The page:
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Science and Religion

Science & Religion

Human Rights Advocate (Nigeria)

Leo is a skeptic and a Nigerian human rights advocate who has played leading roles in the Nigerian Humanist Movement, Atheist Alliance International and the Center For Inquiry—Nigeria. For many years he represented IHEU at the African Commission on Human and Peoples' Rights and generally in Western and Southern Africa. He specialized in campaigning against child witchcraft accusations and is now researching the topic at the University of Bayreuth in Germany. His exposure of the violence and child abandonment and death that can result from accusations of witchcraft brought him into conflict with high-profile witchcraft believers, such as Liberty Foundation Gospel Ministries, whose followers broke up a meeting he was addressing, beat him up and robbed him. His campaigns for human rights have led to him several times being arrested in Nigeria.


Talk Title

"Robber Goat", "Bird Woman" and "Cat Woman": How Religion is Hampering Scientific Thinking in Africa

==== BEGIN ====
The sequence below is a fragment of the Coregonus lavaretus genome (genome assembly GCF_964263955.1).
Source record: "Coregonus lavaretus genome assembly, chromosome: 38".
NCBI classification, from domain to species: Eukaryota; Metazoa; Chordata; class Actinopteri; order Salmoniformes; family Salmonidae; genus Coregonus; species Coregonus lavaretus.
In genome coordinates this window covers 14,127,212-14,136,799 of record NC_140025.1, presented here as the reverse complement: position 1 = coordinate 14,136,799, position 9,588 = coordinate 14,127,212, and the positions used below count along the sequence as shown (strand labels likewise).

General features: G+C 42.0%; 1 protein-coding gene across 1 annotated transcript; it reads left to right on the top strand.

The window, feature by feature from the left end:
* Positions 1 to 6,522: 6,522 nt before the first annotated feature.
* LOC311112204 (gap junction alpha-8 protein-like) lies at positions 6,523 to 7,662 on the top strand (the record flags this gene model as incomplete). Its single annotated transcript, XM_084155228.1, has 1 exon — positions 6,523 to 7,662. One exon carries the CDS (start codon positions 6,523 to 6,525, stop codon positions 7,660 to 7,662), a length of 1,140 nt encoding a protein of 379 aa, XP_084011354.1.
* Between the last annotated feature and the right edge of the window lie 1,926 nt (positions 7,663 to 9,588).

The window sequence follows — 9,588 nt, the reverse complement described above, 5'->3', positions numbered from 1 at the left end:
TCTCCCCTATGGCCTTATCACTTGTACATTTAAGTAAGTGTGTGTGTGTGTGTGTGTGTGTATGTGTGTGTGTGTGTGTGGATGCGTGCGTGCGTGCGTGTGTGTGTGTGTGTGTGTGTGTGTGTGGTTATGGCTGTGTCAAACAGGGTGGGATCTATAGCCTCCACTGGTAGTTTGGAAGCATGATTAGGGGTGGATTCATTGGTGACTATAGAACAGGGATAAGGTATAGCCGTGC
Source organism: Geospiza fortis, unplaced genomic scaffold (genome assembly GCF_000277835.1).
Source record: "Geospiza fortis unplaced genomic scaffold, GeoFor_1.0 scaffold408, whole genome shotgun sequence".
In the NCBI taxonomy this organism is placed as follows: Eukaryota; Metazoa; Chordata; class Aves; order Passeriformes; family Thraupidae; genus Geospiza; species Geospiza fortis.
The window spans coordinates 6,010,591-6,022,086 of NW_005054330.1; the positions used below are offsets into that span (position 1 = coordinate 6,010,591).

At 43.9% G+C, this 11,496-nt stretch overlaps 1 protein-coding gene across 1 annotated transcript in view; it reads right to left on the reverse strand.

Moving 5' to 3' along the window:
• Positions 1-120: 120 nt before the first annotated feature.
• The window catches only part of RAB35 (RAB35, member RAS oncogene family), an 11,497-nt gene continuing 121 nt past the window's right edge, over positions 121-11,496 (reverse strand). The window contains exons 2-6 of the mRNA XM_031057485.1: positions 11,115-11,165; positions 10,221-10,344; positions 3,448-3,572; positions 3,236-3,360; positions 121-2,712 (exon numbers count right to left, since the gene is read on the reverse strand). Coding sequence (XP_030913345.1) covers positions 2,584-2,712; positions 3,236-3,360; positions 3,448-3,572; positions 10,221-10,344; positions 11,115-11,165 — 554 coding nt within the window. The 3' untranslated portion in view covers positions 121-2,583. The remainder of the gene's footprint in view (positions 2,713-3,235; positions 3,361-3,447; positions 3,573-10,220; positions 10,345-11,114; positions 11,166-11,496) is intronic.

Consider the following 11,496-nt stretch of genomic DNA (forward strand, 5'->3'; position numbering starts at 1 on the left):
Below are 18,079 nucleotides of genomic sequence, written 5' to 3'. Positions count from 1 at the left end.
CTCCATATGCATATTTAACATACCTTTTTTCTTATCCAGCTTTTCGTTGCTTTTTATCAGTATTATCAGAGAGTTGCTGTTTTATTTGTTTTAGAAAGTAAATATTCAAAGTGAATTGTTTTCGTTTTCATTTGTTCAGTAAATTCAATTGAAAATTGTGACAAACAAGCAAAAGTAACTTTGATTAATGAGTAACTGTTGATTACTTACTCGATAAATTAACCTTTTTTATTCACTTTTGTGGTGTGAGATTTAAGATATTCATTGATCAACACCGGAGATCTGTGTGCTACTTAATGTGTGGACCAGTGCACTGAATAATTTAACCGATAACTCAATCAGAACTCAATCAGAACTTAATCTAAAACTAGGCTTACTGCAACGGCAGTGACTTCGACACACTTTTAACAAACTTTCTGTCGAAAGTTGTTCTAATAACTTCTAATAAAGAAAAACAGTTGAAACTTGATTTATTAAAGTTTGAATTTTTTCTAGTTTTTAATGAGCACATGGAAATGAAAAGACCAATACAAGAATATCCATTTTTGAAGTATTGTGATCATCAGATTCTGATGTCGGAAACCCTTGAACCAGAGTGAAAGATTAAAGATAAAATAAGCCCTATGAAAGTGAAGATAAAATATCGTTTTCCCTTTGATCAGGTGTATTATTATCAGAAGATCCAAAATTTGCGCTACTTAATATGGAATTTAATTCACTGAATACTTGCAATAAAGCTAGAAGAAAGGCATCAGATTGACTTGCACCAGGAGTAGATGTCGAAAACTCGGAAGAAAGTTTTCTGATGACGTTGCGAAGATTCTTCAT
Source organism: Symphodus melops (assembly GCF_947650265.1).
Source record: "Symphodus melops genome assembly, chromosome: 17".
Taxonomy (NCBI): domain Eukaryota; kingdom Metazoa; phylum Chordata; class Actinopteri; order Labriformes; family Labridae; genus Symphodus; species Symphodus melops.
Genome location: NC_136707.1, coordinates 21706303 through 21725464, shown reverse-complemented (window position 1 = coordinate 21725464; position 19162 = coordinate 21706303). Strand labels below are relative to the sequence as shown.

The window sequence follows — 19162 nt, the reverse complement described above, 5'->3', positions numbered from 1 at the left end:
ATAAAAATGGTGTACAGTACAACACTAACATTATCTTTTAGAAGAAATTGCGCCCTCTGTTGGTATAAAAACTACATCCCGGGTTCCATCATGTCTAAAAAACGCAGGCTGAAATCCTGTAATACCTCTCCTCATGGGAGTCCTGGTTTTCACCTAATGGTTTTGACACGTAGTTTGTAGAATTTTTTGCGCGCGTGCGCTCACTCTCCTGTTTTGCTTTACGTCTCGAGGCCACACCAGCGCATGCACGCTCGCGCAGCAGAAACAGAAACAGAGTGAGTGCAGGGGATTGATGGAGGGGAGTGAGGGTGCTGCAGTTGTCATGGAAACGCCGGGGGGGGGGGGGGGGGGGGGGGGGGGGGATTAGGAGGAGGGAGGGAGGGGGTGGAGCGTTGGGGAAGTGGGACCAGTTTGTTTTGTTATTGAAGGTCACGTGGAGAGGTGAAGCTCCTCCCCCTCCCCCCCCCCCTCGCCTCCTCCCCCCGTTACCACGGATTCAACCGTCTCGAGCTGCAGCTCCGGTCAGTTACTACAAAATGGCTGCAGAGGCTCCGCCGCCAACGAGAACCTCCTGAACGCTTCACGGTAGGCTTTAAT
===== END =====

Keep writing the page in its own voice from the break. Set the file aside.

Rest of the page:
Recently, there have been media reports of various paranormal claims in different parts of Africa. These reports highlight occasions where people supposedly turned into goats, cats or birds. There have been cases where women allegedly gave birth to a horse and a frog, and the police arrested a goat.
Very often a critical analysis of these events is missing. A skeptical viewpoint is lacking. So people take these claims for granted and largely accepted as normal. In fact, these incidents are touted as expressions of ‘African science’ or as potent testimonies of black magic.
This presentation provides a skeptical critique of cases from Nigeria and Zimbabwe. It notes that religious beliefs and magical narratives feature prominently in popular perception and representation of events.
This presentation argues that religious beliefs hamper scientific interpretation of issues because they provide ‘causal’ links and connections, explanatory models, precedents and justifications for making paranormal sense of experiences in Africa.